The Year Ahead: Federal Regulatory Developments to Watch

On the federal front, certain regulatory updates are in the works which may clarify the reach of the Federal FCA.

CMS Overpayment Rule

In December 2022, Centers for Medicare & Medicaid Services (CMS) issued a proposed rule to align the standard for identifying overpayments—which could give rise to reverse FCA liability—with the FCA’s knowledge standard. The reverse false claims provision of the FCA, § 3729(a)(1)(G), provides liability for one who “…acts improperly…to avoid having to pay money to the government,” reaching conduct such as knowingly ignoring false claims identified in internal chart reviews and noncompliance with Medical Loss Ratio rules.

A 2018 decision by the United States District Court for the District of Columbia struck down CMS’ previous interpretations of Medicare participants’ overpayment obligations. Specifically, CMS had previously advised that a Medicare program participant “identified” an overpayment when it “has, or should have through the exercise of reasonable diligence,” determined that it received an overpayment. Identifying an overpayment triggers a 60-day timeline to repay the overpayment to CMS, after which the participant may face FCA liability.

However, in UnitedHealthcare Ins. Co. v. Azar,[1] the district court held that the CMS standard created potential FCA liability for mere negligence and “CMS has no legislative authority to apply more stringent standards to impose FCA consequences through regulation.”[2] In response, the proposed rule now states that a program participant identifies an overpayment when it has actual knowledge, deliberately ignores, or recklessly disregards an overpayment—the same scienter requirement as the FCA. The public comment period for the proposed overpayment rule closed on February 13, 2023.

CMS Audit Rule

On January 30, 2023, Centers for Medicare & Medicaid Services (CMS) finalized a rule that allows CMS to use a greater swath of risk adjustment data when collecting overpayments from Medicare Advantage plans. Risk Adjustment Data Validation (RADV) audits are CMS’ primary program integrity tool to oversee the Medicare Advantage program, otherwise known as Medicare Part C.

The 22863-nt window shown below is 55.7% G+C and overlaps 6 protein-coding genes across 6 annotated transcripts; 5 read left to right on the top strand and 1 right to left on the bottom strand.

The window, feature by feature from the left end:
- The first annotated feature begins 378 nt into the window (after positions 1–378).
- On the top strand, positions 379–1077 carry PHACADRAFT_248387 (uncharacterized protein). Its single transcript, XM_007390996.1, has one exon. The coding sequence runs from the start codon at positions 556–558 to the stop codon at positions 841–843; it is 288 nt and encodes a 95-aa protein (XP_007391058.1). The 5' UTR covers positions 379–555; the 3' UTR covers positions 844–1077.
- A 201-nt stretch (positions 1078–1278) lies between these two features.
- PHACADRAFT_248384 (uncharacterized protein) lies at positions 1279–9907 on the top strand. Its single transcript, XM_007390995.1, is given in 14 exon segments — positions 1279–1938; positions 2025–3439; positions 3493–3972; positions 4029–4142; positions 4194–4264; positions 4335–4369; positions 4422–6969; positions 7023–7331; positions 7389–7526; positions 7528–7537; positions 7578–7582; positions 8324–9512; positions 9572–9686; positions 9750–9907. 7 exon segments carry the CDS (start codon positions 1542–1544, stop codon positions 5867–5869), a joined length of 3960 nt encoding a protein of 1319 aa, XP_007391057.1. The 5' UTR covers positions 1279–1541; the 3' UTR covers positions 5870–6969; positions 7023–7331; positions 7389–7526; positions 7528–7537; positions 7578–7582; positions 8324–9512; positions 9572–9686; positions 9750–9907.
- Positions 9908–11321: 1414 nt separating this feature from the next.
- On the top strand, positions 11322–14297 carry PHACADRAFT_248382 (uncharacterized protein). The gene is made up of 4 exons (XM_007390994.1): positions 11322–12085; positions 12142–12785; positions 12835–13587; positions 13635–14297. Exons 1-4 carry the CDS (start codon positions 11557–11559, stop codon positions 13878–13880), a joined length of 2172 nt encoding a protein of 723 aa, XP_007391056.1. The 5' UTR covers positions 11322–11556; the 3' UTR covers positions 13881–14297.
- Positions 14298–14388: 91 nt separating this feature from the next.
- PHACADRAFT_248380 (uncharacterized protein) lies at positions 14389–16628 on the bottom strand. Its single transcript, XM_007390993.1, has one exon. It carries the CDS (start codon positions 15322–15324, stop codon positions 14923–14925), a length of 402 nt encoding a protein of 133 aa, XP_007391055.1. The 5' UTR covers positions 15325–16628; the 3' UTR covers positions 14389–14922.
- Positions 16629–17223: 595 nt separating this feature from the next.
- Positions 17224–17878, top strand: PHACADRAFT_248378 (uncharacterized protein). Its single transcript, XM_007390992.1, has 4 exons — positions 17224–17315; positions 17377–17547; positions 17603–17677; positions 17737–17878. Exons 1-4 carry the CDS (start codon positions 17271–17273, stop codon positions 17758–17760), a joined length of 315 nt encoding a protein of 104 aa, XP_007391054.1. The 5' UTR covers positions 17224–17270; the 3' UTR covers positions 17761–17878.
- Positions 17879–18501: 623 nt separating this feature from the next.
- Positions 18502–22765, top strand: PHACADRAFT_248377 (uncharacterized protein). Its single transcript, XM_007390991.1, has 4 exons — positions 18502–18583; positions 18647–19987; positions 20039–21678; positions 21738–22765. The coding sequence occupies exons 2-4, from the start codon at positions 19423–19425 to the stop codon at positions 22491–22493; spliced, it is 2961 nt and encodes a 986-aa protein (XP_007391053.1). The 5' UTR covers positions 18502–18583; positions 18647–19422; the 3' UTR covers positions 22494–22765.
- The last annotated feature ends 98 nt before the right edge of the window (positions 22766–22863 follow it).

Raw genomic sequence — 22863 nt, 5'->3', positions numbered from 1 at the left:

Under the Medicare Advantage program, CMS makes prospective, capitated payments to private insurers who agree to provide healthcare coverage to Medicare beneficiaries. These payments are determined in large part based on risk adjustment data submitted to CMS. CMS uses RADV audits to recover improper risk adjustment payments when Medicare Advantage Organizations submit inaccurate and unsupported risk adjustment data, receiving more money from CMS than they were due.

Under CMS’ final rule, CMS will extrapolate RADV audit results across payment years from 2018 to the present when collecting overpayments from Medicare Advantage plans. The final rule differed from the proposed rule in that CMS limited extrapolation of the RADV audit findings to payment year 2018, rather than payment year 2011 as initially proposed.

Although CMS will only extrapolate findings back to payment year 2018, CMS made clear that Medicare Advantage Organizations still have obligations to return overpayments from any year:

Nothing in this rule changes the longstanding principle that a diagnosis code that is not documented in a patient’s medical record is not a valid basis for CMS risk adjustment payments to an MAO [Medicare Advantage Organization]. UnitedHealthcare Ins. Co. v. Becerra, 16 F.4th 867, 869 (D.C. Cir. 2021) (‘‘Neither Congress nor CMS has ever treated an unsupported diagnosis for a beneficiary as valid grounds for payment to a Medicare Advantage insurer.’’). Nor does this rule change the longstanding obligation of an insurer to refund payments to CMS if it learns through any means that a diagnosis lacks support in the beneficiary’s medical record. Id.[3]

As CMS recognized, Medicare Advantage Organizations have been on notice for several years that they “have never been entitled to receive or retain payments associated with HCCs [Hierarchical Condition Categories assigned based on diagnosis codes] that cannot be validated by medical records.”[4] However, despite Medicare Advantage Organizations having this knowledge, CMS noted that the “MA [Medicare Advantage] program is at high risk of improper payments,” and “In fiscal year (FY) 2021 (based on calendar year 2019 payments), . . . CMS made over $15 billion in Part C overpayments, a figure representing nearly 7 percent of total Part C payments.”[5] Accordingly, this RADV audit rule “is in the best interest of the Federal Government and our efforts to protect taxpayer dollars to extrapolate in our RADV audits, given the substantial amount of improper payments in MA and the fact that RADV is CMS’ main corrective action used to address the submission of inaccurate diagnosis data.”[6]

It remains to be seen whether Medicare Advantage Organizations will challenge this final rule under the Administrative Procedures Act. This wouldn’t be the first time; in 2016, UnitedHealthcare took to the courts to challenge a CMS final rule to determine when Medicare overpaid certain private insurers.[7]

As CMS’ new rule demonstrates, improper payments under Medicare Advantage are an important enforcement priority under the False Claims Act, and CMS is utilizing more tools to hold Medicare Advantage Organizations accountable.

Jaclyn Tayabji is a Fellow at Tycko & Zavareei LLP

[1] UnitedHealthcare Ins. Co. v. Azar, 330 F. Supp. 3d 173 (D.D.C. 2018), rev’d in part on other grounds sub nom. UnitedHealthcare Ins. Co. v. Becerra, 16 F.4th 867 (D.C. Cir. 2021), cert. denied, 142 S. Ct. 2851 (U.S. June 21, 2022).

[2] Id. at 191.

[3] 88 Fed. Reg. 6643, 6644 (Feb. 1, 2023).

[4] Id. at 6649.

[5] Id. at 6645.

[6] Id. at 6650.

[7] Azar330 F. Supp. 3d at 176.